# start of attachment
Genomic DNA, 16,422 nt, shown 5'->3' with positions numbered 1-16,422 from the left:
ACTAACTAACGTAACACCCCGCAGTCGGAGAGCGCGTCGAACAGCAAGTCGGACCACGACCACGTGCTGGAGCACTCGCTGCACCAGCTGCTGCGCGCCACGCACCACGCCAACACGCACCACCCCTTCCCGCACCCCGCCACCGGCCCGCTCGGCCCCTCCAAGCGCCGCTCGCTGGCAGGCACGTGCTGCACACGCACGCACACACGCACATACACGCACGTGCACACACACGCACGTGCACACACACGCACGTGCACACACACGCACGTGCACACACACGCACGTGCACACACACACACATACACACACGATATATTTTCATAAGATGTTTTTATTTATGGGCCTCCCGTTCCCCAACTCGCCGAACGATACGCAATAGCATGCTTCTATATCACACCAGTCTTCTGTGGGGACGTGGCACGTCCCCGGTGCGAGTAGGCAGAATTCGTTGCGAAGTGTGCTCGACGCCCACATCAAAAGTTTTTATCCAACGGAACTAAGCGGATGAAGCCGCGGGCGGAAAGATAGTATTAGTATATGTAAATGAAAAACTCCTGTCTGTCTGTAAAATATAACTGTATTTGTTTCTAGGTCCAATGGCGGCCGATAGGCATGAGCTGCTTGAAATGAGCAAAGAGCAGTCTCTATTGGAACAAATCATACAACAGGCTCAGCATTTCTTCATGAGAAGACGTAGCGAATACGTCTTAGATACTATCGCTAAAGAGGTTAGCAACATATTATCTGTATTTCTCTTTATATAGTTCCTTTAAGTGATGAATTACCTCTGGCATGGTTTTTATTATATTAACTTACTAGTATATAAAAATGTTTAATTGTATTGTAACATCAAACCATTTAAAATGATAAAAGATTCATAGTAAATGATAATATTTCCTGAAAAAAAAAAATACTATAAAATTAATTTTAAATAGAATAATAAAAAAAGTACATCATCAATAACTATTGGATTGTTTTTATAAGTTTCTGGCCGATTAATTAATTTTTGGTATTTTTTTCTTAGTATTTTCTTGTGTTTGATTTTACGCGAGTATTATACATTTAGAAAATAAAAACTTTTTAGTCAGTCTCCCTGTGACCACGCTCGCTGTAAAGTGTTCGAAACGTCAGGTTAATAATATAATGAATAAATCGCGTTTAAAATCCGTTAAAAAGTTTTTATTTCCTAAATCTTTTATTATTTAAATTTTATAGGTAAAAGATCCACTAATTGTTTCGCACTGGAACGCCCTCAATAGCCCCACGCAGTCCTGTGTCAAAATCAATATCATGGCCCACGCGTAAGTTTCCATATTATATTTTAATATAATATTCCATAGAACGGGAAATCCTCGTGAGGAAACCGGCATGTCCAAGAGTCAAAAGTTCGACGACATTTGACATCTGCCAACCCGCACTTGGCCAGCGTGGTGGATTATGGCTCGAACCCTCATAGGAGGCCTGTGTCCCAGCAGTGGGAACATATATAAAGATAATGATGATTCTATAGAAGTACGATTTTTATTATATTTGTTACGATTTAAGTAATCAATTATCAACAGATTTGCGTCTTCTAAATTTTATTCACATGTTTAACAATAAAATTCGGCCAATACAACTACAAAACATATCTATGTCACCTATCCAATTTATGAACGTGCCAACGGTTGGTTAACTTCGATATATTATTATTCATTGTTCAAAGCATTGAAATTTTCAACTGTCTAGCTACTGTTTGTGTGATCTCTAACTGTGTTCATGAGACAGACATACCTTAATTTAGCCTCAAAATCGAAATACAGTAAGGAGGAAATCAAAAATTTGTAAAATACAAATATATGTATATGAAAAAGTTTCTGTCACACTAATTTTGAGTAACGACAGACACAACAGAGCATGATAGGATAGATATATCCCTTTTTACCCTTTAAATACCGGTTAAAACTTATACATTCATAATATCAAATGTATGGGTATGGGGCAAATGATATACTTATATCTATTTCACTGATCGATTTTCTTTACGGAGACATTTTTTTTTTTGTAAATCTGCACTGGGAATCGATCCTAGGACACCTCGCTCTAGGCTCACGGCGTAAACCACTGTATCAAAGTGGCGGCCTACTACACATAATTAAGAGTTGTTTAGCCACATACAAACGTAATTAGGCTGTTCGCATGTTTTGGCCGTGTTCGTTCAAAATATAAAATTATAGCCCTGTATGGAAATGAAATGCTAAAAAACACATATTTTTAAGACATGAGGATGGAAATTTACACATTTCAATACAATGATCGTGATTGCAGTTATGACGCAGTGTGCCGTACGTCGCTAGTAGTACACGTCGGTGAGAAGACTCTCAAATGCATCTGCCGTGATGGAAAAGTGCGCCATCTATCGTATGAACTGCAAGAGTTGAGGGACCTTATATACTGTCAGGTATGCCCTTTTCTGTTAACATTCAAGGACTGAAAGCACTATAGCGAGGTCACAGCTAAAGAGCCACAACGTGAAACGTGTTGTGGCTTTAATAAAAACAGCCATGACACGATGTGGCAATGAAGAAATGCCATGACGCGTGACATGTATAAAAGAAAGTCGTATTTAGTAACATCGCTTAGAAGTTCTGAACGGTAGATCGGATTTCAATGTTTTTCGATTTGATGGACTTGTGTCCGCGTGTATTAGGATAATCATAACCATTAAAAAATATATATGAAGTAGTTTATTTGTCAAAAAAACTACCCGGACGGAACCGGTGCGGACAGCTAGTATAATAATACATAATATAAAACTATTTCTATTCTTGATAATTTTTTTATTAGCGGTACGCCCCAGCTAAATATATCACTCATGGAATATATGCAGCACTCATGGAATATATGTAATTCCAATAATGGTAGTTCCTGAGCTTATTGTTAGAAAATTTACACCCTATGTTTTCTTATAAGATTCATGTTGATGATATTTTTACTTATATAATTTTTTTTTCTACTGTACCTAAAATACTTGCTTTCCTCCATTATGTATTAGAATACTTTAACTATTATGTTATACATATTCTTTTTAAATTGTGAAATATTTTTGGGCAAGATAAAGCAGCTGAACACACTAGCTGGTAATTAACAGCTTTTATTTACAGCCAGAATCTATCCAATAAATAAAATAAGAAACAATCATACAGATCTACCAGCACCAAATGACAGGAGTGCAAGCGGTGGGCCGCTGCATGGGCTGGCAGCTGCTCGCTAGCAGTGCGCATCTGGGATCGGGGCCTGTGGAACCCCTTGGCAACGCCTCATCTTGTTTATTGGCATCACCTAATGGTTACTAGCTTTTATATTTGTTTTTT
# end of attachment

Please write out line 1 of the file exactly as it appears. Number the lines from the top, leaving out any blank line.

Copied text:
Genomic DNA, 16,422 nt, shown 5'->3' with positions numbered 1-16,422 from the left: